I’m leading a faculty book club on Daniel Willingham’s Why Don’t Students Like School? The subtitle is a mouthful: A Cognitive Scientist Answers Questions About How the Mind Works and What It Means For the Classroom. It’s the most eye-opening edu-book I’ve read in quite some time. Each chapter addresses a different core question asked by teachers like. “How Should I Adjust My Teaching for Different Types of Learners?” and “Why Do Students Remember Everything That’s on Television and Forget Everything I Say?” I highly recommend it.
In the chapter on different types of learners, Willingham makes a compelling case that the theory that students are either visual, auditory, or kinesthetic learners is bogus and kept alive by confirmation bias— the need to seek support for something we want to believe. When instruction matches a student’s supposed cognitive style (they learn better through seeing images, hearing sounds, or making physical contact with materials), optimal results do not follow. He explains (italics are mine):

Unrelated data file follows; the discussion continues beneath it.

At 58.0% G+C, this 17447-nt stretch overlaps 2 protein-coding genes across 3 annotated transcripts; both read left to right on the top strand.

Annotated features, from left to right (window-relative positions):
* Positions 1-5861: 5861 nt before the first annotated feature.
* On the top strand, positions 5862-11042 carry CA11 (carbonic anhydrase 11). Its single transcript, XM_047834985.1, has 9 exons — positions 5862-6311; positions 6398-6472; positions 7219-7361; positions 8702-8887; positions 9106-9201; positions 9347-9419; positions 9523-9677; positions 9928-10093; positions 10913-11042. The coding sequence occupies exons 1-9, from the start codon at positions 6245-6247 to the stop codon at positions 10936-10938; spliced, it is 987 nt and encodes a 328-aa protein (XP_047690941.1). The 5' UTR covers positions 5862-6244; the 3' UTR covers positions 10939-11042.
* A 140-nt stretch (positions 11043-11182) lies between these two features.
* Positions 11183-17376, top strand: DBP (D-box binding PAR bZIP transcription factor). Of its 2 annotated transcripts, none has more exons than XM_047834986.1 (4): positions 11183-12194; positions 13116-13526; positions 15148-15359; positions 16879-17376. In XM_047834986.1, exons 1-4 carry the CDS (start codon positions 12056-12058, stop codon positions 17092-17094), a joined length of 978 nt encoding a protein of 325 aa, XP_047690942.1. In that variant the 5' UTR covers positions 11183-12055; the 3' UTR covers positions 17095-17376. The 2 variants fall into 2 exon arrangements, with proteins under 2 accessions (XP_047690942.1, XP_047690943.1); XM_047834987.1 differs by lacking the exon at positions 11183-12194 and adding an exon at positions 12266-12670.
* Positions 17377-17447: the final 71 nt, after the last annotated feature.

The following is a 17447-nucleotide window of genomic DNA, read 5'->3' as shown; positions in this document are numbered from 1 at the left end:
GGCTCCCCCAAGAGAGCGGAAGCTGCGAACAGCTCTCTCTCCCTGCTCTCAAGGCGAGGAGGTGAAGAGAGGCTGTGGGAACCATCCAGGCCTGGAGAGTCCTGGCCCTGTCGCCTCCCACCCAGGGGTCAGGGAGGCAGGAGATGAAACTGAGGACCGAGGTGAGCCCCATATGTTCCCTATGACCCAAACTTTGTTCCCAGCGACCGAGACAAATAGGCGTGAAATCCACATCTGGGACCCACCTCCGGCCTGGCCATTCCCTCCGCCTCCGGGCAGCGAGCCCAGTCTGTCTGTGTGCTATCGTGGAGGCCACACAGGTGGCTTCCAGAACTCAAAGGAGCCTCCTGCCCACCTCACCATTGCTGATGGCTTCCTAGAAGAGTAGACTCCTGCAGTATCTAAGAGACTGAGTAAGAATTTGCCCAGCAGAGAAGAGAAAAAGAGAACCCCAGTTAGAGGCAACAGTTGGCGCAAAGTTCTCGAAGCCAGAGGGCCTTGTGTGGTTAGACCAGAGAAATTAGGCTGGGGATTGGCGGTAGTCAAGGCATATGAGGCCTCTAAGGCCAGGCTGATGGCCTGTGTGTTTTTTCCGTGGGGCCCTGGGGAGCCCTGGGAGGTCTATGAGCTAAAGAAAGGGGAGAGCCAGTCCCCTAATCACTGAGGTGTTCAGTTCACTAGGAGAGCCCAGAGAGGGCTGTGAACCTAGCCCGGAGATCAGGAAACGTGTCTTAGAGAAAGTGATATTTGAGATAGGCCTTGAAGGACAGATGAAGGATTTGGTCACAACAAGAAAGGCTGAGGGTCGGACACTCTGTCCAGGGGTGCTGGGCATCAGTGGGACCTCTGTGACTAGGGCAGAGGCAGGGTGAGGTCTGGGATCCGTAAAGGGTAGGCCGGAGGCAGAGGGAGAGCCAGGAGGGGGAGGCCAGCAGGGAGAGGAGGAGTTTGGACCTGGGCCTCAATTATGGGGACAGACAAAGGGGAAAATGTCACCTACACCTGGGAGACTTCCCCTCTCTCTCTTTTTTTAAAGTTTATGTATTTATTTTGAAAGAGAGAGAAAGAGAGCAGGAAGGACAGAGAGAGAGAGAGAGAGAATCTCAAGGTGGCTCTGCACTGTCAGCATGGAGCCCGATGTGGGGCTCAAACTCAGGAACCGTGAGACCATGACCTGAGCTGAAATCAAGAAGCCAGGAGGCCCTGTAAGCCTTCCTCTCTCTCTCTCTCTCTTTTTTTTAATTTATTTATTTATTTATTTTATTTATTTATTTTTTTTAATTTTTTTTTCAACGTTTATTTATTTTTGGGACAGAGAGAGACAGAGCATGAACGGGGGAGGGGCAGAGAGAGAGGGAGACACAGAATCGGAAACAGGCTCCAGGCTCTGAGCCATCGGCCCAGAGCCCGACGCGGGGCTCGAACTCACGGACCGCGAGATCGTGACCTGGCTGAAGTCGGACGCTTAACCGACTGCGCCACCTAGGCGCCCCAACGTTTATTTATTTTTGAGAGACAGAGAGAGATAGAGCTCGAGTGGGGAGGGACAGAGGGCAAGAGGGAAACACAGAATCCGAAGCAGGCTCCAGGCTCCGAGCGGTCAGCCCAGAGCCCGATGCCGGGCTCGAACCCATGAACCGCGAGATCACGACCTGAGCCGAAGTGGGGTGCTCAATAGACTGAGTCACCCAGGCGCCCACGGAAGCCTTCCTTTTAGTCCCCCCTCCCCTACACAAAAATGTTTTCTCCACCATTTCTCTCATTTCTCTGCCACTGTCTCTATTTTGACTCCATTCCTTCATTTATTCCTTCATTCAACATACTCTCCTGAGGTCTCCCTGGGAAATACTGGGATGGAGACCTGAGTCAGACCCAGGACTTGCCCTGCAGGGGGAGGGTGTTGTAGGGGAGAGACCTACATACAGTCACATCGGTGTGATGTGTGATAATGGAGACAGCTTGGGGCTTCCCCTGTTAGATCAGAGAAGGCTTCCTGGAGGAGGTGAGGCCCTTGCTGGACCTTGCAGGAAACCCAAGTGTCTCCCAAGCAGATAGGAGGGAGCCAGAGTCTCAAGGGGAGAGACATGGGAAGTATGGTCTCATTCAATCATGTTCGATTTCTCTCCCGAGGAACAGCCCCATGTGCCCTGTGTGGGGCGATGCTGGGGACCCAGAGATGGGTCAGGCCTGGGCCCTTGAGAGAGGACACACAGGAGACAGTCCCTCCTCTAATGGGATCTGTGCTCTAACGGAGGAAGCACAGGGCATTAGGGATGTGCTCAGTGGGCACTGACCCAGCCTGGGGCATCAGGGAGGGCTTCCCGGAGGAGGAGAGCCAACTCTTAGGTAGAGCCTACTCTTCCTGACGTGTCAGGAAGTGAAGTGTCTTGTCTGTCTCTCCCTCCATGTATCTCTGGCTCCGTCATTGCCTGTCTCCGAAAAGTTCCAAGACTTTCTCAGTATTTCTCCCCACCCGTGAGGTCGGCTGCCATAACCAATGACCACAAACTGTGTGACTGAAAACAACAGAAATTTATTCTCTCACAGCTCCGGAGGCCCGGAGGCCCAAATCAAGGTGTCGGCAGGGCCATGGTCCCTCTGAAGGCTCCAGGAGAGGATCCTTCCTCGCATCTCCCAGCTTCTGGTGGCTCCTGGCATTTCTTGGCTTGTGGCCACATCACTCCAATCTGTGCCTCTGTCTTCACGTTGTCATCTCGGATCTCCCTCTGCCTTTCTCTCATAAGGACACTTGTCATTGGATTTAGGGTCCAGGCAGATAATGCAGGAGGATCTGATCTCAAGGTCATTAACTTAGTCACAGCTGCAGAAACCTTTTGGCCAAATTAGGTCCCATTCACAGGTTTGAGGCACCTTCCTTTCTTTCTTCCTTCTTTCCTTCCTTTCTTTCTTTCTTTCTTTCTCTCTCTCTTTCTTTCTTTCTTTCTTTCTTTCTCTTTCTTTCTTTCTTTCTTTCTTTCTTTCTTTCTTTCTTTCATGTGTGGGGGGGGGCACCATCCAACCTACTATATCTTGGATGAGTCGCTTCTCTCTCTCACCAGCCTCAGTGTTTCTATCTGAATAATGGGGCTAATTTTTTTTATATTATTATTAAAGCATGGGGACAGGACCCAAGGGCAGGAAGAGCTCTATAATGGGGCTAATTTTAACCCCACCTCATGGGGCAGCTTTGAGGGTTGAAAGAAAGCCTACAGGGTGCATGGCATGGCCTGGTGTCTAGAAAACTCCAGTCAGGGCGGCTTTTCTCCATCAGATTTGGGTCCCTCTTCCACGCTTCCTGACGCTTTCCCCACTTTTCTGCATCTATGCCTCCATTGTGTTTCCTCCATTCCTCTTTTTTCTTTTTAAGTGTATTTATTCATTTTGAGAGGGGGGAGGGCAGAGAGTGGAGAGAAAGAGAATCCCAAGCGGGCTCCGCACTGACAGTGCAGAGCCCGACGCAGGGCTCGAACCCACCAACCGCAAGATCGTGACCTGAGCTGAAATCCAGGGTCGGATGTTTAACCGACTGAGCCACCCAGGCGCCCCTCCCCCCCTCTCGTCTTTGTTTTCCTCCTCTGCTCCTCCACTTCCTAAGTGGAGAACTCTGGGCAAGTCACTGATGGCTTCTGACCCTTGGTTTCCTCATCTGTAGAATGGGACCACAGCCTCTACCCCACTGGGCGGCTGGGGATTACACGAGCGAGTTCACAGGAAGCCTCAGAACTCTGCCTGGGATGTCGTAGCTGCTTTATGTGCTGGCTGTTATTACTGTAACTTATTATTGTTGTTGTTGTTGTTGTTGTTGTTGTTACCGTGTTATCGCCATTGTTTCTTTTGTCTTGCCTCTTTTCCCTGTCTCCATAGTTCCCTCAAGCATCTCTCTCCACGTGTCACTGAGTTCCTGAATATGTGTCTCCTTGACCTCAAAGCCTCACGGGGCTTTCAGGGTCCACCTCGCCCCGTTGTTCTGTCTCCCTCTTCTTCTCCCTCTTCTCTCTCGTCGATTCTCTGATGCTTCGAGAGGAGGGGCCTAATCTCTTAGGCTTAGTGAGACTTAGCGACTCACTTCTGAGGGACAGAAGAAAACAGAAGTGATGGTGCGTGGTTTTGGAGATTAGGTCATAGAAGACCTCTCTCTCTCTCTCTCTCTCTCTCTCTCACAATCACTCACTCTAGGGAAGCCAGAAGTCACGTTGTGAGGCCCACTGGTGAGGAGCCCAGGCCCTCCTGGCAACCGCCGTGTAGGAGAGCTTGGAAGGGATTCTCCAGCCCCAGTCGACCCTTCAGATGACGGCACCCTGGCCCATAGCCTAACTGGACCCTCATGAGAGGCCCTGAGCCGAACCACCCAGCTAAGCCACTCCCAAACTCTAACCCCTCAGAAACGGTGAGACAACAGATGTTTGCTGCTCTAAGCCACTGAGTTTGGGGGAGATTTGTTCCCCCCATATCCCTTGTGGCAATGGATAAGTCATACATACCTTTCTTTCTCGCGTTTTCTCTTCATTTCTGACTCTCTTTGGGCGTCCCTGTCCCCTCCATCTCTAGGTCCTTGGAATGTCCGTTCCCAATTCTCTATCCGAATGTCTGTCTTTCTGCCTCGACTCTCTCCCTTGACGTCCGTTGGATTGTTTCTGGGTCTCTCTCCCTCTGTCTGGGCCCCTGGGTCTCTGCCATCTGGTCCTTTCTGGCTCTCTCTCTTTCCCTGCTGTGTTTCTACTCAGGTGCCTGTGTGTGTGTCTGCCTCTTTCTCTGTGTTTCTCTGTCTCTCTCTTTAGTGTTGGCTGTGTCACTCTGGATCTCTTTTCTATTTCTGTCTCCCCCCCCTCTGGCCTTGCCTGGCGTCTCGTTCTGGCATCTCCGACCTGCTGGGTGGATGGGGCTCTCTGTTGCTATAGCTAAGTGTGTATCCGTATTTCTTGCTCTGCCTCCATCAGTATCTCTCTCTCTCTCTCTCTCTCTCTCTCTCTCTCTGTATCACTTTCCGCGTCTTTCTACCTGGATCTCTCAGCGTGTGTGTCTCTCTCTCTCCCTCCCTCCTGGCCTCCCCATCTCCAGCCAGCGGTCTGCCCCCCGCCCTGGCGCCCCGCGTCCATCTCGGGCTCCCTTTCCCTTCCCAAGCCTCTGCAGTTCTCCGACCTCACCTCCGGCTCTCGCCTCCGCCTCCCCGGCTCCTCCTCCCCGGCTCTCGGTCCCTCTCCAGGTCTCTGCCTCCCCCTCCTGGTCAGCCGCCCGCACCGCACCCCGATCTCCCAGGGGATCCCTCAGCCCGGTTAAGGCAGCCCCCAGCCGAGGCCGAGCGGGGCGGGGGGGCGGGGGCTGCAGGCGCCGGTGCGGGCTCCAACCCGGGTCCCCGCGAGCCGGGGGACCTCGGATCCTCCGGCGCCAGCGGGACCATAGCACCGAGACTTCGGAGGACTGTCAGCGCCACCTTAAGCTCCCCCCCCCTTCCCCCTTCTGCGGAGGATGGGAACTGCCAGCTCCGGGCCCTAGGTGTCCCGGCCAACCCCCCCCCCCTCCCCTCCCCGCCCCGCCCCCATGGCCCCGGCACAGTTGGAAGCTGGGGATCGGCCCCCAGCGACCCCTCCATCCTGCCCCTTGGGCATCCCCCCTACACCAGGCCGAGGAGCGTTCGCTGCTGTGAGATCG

Most of the time students need to remember what things mean, not what they look like or sound like. Sure, sometimes that information counts; someone with a good visual memory will have an edge in memorizing the particular shapes of countries on a map, for example, and someone with a good auditory memory will be better at getting the accent right in a foreign language. But the vast majority of schooling is concerned with what things mean, not what they look like or sound like.
This blows a hole in the conventional wisdom about differentiation.
The whole book is not this “Grinch-like,” a comparison that Willingham invites for the chapter on different types of learners. It’s an illuminating and substantive book— all insight and evidence, no fluff.
Get it, teachers.